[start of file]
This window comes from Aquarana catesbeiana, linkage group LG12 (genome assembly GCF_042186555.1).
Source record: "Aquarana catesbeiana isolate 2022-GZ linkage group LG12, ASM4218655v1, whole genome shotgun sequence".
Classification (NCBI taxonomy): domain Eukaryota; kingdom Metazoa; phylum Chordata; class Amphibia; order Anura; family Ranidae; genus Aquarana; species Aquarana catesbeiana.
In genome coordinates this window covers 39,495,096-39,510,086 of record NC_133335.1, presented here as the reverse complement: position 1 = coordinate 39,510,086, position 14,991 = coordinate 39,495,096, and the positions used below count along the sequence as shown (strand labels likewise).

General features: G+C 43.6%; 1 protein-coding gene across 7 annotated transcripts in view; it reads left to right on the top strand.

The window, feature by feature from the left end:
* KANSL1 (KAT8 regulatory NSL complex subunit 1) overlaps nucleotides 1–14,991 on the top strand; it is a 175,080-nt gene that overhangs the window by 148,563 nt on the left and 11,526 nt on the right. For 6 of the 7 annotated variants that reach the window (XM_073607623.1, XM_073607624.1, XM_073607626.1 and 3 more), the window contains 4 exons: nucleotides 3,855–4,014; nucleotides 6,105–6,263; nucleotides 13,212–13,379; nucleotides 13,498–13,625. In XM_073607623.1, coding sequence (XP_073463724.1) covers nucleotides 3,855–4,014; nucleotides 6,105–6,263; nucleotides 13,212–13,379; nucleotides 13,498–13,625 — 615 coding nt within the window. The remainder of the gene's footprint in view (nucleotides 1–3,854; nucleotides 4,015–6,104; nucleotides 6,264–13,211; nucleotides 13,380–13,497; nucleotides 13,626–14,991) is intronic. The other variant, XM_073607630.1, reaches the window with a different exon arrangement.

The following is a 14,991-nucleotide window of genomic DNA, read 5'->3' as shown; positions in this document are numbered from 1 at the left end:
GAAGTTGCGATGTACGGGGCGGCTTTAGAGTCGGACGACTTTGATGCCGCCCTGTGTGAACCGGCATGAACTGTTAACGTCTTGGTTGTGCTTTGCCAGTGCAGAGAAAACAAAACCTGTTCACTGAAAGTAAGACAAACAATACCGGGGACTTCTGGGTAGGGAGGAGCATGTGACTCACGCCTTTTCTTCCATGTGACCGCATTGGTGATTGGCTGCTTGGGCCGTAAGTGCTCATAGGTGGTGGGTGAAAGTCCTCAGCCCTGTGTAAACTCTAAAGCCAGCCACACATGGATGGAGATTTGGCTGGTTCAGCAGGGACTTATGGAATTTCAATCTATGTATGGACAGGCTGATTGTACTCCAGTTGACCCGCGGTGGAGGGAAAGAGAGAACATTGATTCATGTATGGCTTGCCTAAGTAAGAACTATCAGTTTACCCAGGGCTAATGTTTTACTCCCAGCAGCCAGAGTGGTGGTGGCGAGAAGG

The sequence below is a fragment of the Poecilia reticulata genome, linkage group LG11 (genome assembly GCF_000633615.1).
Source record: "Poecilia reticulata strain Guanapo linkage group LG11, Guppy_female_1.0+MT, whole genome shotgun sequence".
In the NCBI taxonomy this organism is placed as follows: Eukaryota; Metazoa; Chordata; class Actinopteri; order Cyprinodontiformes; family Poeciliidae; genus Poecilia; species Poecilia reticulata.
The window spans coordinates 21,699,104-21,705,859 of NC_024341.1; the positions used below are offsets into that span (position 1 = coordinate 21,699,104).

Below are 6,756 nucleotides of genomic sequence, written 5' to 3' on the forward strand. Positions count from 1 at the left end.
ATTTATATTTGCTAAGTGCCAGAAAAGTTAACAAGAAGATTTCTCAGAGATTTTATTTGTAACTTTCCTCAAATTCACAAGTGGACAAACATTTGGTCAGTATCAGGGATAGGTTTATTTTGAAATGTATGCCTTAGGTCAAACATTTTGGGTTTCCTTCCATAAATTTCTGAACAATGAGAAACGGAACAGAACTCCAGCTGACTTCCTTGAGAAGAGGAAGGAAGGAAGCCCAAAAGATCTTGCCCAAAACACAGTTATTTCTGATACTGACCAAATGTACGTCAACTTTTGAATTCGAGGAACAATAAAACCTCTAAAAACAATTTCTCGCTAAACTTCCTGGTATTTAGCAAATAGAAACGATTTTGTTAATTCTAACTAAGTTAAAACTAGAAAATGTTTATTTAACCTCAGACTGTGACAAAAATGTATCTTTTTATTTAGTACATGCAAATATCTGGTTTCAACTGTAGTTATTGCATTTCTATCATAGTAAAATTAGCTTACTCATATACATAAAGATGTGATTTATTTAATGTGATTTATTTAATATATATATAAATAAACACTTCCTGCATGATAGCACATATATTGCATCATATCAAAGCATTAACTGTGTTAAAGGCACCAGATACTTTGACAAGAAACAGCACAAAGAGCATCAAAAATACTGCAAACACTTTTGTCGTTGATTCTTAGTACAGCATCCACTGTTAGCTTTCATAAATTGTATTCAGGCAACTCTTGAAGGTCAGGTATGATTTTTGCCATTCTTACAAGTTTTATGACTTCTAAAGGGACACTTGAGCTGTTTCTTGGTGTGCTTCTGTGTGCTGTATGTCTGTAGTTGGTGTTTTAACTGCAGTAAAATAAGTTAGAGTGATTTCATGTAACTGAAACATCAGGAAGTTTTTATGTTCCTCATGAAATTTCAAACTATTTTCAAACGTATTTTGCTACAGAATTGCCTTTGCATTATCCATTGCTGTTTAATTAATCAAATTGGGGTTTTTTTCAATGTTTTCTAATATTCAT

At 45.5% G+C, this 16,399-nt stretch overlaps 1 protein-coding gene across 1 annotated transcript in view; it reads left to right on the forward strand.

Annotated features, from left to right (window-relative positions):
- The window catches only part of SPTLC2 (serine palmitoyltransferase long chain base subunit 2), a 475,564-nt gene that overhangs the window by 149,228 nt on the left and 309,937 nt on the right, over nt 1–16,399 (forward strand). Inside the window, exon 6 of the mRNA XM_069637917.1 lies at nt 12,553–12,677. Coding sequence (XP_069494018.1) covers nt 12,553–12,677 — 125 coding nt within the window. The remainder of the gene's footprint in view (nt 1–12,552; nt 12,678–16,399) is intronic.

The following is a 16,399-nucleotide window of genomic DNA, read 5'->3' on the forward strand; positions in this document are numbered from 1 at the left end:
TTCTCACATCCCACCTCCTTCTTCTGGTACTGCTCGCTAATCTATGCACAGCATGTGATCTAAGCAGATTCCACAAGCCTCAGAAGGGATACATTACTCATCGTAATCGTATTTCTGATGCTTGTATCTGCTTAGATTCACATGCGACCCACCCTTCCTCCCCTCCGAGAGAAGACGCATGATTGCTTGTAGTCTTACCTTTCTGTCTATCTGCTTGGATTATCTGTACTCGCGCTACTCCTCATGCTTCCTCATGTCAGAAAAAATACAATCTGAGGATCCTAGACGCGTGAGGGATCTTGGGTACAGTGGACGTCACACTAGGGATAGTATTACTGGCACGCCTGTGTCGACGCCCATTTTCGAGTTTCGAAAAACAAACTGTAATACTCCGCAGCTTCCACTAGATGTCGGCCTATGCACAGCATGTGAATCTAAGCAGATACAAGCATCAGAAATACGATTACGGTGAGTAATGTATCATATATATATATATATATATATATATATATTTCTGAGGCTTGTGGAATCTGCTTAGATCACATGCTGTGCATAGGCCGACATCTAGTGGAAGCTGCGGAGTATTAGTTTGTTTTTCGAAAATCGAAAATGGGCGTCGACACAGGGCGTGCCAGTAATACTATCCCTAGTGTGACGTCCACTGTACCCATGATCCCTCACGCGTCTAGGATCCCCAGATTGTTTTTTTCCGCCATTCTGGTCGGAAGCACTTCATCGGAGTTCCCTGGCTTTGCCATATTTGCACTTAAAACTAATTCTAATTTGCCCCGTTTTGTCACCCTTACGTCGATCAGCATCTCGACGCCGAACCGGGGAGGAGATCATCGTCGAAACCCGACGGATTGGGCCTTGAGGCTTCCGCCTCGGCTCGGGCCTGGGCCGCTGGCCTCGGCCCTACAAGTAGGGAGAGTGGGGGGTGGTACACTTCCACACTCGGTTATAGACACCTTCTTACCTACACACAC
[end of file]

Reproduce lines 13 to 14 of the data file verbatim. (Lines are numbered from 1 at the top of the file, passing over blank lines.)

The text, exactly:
The window spans coordinates 21,699,104-21,705,859 of NC_024341.1; the positions used below are offsets into that span (position 1 = coordinate 21,699,104).

Below are 6,756 nucleotides of genomic sequence, written 5' to 3' on the forward strand. Positions count from 1 at the left end.